Uphill Downpour: Josh Rabie’s Life in 8 Songs

By Eric Timmons

Growing up as a Jewish kid in Portland, Oregon, with parents who liked jazz and classical music, picking up a banjo was an act of rebellion for Josh Rabie. He fell deep into the world of roots music, playing fiddle for hours and studying recordings of bluegrass and old time music. 

“As soon as I heard early bluegrass, maybe because I’d never heard it before, I was just glued,” he remembers. “I would play fiddle for six, seven hours a day. I couldn’t put it down.”

Years later, sitting on the back porch of his La Crosse home, it’s clear Rabie hasn’t lost that intensity, that relentless quest to capture the sounds he hears in his head. 

Playing under the name Echo Black River, Rabie has just released his first solo album, Uphill Downpour, and it’s not just a collection of eight songs. It’s a proper record, with a narrative arc that starts in a darker period of Rabie’s life, and finishes with the redemptive final track, Home at Last.

It’s a reflection of a journey that began with that kid in Portland who was crazy about roots music and would go on to become a member of Water Tower, a bluegrass and old time band that toured all over America and the UK before disintegrating.

“That band kind of dismantled and then we all kind of went our separate ways,” Rabie said.

He headed south to California, and took an apprenticeship with a guitar maker, learning how to craft ukuleles and acoustic guitars. It was there that he met his future wife, Glenna, who’s from Neillsville, Wisconsin. She wanted to move closer to home and Rabie packed up and went with her.

“It was definitely a culture change. The winters were the hardest at first but now I love it,” Rabie said. “Our family is really grounded here and settled.”

He eventually got a job at Dave’s Guitar Shop and played and continues to play in various bands, but he always wanted to complete a solo project, somewhere on the porous edges of folk, blues and rock, that would be a departure from the bluegrass and old time music for which he’s best known. Part of the sound he had in mind for his album was inspired by the deep tremolo guitar effect that was a trademark for Pops Staples.

“I have a Vox amp with tremolo going the whole album, that’s kind of my signature sound,” Rabie said.

The songs on Uphill Downpour also feature the combined talents of Ty Don on bass, Ryan Howe on keyboard, Corey Minor on drums and Mike James on pedal steel, and the album was recorded and mixed by Michael Von Muchow at his Actual Sound Studio in La Crosse. But it’s clearly a deeply personal recording for Rabie, who does all the vocal parts and plays electric and acoustic guitar, fiddle, and mandolin.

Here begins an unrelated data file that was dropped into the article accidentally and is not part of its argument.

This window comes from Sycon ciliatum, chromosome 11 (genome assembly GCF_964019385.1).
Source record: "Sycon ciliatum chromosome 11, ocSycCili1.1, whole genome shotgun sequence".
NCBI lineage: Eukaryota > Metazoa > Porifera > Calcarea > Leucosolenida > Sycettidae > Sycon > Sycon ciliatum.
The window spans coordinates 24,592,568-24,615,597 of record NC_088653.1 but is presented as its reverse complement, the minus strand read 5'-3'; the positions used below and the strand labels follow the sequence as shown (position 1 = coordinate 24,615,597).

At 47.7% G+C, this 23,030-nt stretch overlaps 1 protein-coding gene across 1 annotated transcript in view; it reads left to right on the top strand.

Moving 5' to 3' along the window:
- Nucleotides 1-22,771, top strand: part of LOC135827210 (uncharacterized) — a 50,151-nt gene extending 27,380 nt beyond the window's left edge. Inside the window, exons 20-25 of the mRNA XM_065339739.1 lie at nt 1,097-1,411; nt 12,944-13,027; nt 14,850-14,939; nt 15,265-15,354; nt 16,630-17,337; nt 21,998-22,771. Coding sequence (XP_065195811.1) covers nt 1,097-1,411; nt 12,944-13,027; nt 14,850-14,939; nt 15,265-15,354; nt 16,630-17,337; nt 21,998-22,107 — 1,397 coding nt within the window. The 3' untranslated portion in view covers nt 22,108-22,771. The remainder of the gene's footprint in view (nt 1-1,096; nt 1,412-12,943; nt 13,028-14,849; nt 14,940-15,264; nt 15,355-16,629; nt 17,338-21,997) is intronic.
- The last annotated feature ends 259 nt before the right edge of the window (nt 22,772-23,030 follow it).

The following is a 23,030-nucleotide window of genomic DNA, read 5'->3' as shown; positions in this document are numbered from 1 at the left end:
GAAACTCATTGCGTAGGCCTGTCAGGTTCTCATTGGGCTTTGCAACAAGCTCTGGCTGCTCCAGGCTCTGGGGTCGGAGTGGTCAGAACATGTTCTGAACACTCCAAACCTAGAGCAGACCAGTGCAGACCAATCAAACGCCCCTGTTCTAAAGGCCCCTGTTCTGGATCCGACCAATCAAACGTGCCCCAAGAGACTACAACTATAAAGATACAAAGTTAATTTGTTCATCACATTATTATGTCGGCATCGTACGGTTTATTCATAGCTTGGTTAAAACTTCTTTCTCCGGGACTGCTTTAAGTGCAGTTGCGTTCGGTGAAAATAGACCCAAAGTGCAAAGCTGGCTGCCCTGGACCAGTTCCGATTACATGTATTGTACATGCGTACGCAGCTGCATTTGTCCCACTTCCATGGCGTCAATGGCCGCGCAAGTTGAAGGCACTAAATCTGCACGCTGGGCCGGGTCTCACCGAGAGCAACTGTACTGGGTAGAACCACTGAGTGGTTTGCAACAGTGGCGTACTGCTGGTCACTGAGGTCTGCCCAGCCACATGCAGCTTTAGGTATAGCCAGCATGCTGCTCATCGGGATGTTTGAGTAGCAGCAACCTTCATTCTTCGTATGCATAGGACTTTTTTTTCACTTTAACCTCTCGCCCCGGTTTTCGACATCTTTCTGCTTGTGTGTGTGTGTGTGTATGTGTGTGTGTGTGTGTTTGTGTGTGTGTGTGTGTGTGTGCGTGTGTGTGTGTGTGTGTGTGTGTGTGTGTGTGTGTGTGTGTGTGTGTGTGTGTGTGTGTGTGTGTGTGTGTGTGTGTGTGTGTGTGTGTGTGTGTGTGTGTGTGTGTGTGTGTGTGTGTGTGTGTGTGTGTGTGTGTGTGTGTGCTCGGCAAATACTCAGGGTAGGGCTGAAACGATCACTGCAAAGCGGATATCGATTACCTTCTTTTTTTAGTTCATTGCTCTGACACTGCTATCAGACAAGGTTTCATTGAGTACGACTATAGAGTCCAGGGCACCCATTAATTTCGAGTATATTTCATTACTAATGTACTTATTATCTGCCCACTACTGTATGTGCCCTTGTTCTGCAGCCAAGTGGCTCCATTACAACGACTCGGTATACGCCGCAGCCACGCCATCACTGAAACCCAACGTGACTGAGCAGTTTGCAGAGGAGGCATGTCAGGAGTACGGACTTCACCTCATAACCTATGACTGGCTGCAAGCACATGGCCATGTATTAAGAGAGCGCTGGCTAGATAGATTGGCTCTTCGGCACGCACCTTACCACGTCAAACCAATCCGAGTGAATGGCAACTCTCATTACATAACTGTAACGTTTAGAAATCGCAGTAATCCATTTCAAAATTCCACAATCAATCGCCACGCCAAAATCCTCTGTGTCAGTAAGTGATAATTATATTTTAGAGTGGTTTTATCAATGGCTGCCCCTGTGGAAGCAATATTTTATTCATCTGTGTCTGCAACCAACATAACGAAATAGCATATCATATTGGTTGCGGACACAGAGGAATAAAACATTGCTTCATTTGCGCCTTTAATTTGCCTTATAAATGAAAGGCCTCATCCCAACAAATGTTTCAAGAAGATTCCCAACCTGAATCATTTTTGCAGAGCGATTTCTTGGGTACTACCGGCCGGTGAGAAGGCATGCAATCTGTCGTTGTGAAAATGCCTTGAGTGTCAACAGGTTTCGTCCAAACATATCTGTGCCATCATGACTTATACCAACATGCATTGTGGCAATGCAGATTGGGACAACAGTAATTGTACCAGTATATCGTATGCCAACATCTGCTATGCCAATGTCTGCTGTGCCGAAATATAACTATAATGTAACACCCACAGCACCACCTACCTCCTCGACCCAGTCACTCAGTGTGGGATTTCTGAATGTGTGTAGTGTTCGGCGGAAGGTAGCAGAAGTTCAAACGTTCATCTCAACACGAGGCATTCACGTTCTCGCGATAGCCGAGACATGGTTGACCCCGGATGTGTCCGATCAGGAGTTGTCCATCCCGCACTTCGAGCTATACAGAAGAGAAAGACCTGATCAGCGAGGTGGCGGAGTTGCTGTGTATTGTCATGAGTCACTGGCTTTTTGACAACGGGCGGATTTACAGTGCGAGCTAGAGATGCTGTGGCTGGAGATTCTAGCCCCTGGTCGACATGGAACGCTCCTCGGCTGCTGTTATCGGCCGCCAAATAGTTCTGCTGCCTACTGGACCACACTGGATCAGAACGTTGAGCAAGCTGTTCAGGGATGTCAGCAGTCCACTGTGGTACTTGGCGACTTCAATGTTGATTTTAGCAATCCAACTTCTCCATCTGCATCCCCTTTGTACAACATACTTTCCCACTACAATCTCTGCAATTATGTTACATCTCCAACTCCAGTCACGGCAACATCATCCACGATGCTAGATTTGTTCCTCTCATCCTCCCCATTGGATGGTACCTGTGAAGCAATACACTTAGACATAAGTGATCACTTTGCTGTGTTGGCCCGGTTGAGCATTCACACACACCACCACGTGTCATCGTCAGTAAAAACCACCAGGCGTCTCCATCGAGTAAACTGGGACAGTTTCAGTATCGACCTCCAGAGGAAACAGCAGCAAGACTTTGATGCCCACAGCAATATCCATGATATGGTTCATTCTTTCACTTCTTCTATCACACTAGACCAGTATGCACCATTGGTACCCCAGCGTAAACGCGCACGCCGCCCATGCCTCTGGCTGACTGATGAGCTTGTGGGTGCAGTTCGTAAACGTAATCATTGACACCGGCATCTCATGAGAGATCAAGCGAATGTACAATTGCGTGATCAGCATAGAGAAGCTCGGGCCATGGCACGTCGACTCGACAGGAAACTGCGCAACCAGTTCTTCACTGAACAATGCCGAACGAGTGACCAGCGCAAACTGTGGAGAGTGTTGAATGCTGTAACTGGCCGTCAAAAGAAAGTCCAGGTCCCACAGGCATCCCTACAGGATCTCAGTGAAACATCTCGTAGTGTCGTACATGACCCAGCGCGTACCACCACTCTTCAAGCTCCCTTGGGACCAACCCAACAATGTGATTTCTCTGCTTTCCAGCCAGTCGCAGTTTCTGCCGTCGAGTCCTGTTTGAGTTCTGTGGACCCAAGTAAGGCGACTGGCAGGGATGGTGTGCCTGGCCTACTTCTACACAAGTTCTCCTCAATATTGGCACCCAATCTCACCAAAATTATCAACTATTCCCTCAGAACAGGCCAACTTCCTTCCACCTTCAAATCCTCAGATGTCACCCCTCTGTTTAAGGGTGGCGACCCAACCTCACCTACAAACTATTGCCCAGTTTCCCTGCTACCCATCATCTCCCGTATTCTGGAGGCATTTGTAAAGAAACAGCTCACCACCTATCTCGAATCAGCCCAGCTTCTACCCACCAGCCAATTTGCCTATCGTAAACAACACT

“It’s not a flashy, technical record, it’s my soul, it’s my heart,” he said. “The album kind of starts with my drug phase and then kind of moves chronologically with the track titles and the meaning of the songs to kind of finding a path outside of that, and moving on from all that stuff.”

The songs were written over a period of five years that saw Rabie’s life transformed by the birth of his two children. He started work on recording Uphill Downpour last year, fitting in sessions around his job and family, but the album was only about halfway done when COVID-19 hit. Rabie had wanted to add horns to the songs but those plans were shelved due to the pandemic. There’s a wistful look in Rabie’s eyes when he thinks of the textures brass may have added to the album, and yet there’s something in this leaner version that sounds just right.

On the song Wasted Time Rabie sings, “the tracks in the mud will always stay wet.” It’s a reference to  addiction, but also speaks to the yearning in Rabie to make more music. He’s a musical explorer who can sing, play cajun accordion, old time fiddle, or blues guitar, and you can hear fragments of all those influences on the album, undergirded by that singular electric tremolo sound that guides the journey home. 

Recently, Rabie and his wife have been rotating childcare duties during each of the protests in La Crosse against police brutality and racism, so one can stay home while the other joins the demonstrations. He’s pledged to donate a portion of the earnings from his album to Reclaim the Block for all sales this month. You can buy a digital copy of Uphill, Downpour at the Echo Black River bandcamp site, or from any of the major digital streaming services.

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